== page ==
Pic set during recent war between Lebanon and Israel
Lebanese helmer Philippe Aracktingi is taking filming under fire to new extremes with new project “Under the Bombs.”
Aracktingi lensed part of the pic, set during the recent war between Lebanon and Israel, while real bombs were exploding all around him. “The war started on July 12, and I had the idea two days later,” Aracktingi says. “I wanted to put actors into a real war.
“It was crazy,” he adds. “There was shelling everywhere.”
The pic, which follows a Lebanese ex-pat mother’s return to Lebanon to search for her child in the heavily bombarded south of the country, marks a major change of pace for the helmer. Previous pic “Bosta,” a musical comedy, was a box office sensation in Lebanon earlier this year, registering more than 100,000 admissions and out-grossing the likes of “King Kong” and the third installment of the “Harry Potter” franchise.
“As much as ‘Bosta’ was light, ‘Under the Bombs’ is dark,” Aracktingi says. “We actually filmed on one of the real warships evacuating people during the war.”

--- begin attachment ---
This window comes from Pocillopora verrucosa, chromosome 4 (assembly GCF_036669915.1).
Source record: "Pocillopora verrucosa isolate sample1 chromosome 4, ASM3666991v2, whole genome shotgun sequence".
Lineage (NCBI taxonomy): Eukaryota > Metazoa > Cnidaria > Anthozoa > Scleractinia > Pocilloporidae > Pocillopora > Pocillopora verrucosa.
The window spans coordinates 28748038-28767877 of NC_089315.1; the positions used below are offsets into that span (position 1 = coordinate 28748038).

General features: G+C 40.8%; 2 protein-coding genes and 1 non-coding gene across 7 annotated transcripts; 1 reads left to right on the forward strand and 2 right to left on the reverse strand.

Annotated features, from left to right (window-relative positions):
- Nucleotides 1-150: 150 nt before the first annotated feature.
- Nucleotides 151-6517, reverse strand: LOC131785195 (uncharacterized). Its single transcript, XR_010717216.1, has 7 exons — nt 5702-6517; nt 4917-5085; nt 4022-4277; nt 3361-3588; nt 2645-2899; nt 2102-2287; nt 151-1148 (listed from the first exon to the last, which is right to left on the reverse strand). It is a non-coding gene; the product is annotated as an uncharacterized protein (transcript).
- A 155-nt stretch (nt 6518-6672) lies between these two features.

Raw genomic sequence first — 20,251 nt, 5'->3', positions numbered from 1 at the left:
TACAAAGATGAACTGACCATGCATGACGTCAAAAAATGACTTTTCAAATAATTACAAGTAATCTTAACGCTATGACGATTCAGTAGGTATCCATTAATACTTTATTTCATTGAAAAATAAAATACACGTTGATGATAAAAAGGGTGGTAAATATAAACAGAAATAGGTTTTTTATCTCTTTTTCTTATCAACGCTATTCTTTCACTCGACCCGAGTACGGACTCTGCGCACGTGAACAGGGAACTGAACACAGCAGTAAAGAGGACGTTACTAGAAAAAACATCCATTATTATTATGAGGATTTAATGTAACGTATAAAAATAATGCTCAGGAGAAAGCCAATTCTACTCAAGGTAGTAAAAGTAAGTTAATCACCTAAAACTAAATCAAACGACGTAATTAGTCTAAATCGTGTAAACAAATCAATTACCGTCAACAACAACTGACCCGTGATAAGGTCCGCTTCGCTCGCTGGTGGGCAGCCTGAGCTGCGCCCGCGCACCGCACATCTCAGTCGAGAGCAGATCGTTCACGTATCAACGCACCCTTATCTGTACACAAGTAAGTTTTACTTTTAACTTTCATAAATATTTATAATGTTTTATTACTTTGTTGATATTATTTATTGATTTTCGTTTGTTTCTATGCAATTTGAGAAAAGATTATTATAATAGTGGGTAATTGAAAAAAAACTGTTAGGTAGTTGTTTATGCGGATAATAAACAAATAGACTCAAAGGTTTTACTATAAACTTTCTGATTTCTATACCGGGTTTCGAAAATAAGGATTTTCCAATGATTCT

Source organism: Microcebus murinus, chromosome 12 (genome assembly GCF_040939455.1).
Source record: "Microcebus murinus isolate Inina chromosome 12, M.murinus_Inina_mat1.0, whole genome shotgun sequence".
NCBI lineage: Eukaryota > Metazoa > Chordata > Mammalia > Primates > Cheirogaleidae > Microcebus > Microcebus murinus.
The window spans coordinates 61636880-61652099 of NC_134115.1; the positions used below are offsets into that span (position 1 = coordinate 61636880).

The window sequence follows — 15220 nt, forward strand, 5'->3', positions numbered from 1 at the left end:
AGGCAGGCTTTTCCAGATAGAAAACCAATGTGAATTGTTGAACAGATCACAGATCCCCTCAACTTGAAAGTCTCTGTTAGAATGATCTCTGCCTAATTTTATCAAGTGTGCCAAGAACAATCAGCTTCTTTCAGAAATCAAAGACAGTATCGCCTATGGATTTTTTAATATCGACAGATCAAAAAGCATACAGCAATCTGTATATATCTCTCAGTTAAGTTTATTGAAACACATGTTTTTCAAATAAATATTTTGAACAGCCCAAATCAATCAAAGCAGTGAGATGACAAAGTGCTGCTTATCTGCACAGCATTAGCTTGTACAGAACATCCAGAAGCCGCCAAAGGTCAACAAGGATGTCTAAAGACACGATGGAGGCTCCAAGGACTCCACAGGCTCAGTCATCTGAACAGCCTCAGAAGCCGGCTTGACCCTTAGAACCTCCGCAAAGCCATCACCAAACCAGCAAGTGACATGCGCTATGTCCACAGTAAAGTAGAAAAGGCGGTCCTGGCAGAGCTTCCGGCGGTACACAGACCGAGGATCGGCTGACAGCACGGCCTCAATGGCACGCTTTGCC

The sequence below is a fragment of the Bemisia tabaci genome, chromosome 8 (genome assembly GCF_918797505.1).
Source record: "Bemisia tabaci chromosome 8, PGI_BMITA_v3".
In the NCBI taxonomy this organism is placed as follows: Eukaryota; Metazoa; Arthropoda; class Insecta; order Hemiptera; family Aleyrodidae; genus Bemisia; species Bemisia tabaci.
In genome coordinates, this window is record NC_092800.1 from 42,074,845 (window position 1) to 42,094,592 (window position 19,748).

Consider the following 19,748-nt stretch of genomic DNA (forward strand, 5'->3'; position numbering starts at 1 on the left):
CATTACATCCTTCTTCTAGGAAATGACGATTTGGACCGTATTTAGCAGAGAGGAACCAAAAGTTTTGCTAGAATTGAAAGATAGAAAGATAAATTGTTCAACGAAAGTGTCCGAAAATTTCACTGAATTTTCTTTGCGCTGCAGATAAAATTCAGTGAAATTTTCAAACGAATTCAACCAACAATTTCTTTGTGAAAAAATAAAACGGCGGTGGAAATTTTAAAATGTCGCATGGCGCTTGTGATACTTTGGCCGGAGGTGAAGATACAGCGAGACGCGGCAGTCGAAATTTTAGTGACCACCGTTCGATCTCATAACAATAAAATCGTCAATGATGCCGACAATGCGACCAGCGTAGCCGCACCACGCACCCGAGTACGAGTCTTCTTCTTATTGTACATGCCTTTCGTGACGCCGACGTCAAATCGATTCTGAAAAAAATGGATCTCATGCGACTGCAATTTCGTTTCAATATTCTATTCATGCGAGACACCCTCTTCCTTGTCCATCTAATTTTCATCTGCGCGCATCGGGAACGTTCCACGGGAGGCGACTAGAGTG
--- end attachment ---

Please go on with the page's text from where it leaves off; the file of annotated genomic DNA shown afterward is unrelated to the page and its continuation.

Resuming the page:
The entire cast, except for the two lead actors, are real people playing themselves, some of whom had lost relatives and their homes. The verite approach, coupled with the helmer’s decision to improvise the majority of the scenes, meant the pic had to be shot on the run. “There’s an amazing energy and emotion in all the scenes. The refugees in the film are actually refugees telling their own stories. We had to be spontaneous and use the first take, even when we had helicopters flying above us,” Aracktingi says.
Pic, which the helmer is still completing, is attracting major interest from foreign buyers. Aracktingi has already secured distribution for the Mideast, as well as being close to inking deals with British and French distribs. Pic should be ready for its theatrical bow next spring. In the meantime, Aracktingi is busy trying to push “Bosta” toward a foreign-language nom at next year’s Oscars. “Bosta” is Lebanon’s official entry and has inked distrib deals in France, Spain, Italy and Turkey.